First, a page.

Acknowledging the impact of discrimination and marginalization on the health of children with disabilities, the orthopaedic surgeon can take several steps:23

Foster an inclusive clinical environment. The physical and sensory environment should be designed to accommodate the needs of individuals with disabilities. While the Americans with Disabilities Act requires physical access to spaces such as hospitals and doctors’ offices, not all clinical spaces are fully accessible. Additionally, leverage the aesthetics of the environment to communicate inclusion through clear display of nondiscriminatory policy and incorporation of visual signals (e.g., rainbow-colored “safe space” signs, artwork displaying children with and without disabilities) may help ease fears of discrimination.

Employ sensitivity in communication. Whether intentional or unintentional, the language we use can lead to marginalization and stigmatization of individuals. For example, discussing disparities in a way that ignores the structures creating them can perpetuate bias and victim blaming. Use patient first language and non-gendered pronouns (they/them) until certain of patient’s pronouns. Speak with the patient directly, not just their caregiver, and avoid making assumptions about their health needs or accommodations required. For example, young adults with disabilities report that physician assumptions of sexual inactivity as a barrier to reproductive healthcare services.24

Check yourself. Examine your personal biases, conscious and unconscious, and how lack of shared life experiences may shape your clinical decision-making to the patient’s detriment. Online resources such as the Harvard Implicit Assessment Tests serve as a quick and objective opportunity to examine implicit biases.25 There is an inherent power differential between patient and physician, which can be relinquished in part by engaging the patient in shared decision-making.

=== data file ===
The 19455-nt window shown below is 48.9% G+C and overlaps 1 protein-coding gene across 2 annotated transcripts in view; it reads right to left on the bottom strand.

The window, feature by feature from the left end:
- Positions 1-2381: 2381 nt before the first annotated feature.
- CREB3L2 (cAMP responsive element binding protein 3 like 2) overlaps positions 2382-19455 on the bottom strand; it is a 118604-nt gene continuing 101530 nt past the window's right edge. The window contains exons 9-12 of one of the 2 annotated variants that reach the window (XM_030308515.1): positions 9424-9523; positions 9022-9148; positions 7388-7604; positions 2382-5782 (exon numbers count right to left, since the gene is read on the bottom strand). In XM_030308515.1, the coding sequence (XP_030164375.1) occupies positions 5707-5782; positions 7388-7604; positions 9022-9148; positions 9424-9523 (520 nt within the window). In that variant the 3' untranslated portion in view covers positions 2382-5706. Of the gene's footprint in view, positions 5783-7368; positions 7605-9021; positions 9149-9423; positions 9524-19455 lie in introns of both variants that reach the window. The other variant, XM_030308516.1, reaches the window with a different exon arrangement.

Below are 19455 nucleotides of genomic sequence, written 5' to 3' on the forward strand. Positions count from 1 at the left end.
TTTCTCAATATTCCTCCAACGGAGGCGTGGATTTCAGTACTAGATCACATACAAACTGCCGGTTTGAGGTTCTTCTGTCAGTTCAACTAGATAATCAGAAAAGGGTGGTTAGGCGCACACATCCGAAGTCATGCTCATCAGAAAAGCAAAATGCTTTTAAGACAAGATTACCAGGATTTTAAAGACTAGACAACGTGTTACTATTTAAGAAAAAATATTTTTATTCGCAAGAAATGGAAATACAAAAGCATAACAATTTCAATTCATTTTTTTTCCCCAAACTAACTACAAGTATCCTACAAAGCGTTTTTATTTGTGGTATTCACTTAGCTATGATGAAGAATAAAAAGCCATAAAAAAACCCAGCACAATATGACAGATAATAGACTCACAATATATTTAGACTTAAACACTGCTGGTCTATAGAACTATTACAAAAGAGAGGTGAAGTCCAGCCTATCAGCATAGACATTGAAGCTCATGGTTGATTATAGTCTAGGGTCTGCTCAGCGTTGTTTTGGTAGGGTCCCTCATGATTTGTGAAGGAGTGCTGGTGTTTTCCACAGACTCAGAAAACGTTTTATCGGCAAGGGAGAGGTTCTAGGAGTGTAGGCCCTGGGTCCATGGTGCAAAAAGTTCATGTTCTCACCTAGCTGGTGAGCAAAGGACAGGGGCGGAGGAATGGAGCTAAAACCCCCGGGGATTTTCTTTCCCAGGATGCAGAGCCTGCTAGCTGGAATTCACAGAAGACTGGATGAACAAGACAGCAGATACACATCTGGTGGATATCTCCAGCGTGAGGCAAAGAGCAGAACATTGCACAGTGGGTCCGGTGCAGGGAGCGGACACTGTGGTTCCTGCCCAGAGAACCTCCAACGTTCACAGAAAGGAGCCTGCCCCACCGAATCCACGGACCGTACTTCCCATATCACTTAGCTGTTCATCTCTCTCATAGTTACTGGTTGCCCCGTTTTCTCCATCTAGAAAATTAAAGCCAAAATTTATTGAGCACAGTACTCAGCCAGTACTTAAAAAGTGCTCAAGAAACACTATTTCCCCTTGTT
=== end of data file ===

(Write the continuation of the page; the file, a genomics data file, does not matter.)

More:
Seek Practice Level Changes. If there are systemic inequities baked into the operations of the organization, seek to change them. Keep equity in mind when creating new policies. Work to develop a diverse workforce and foster cultural humility in the staff.26 Use data to inform changes to policies and practices to assure that care is being delivered equitably and hold the practice accountable.

Engage with the community and follow their lead. Seek out opportunities that increase your exposure to individuals with disabilities and other historically marginalized identities. Consume media (books, music, movies, news articles) that feature their narratives. Enroll in a cultural competency training session at a local resource center or online. Recognize and value the expertise of individuals with lived experience health inequities.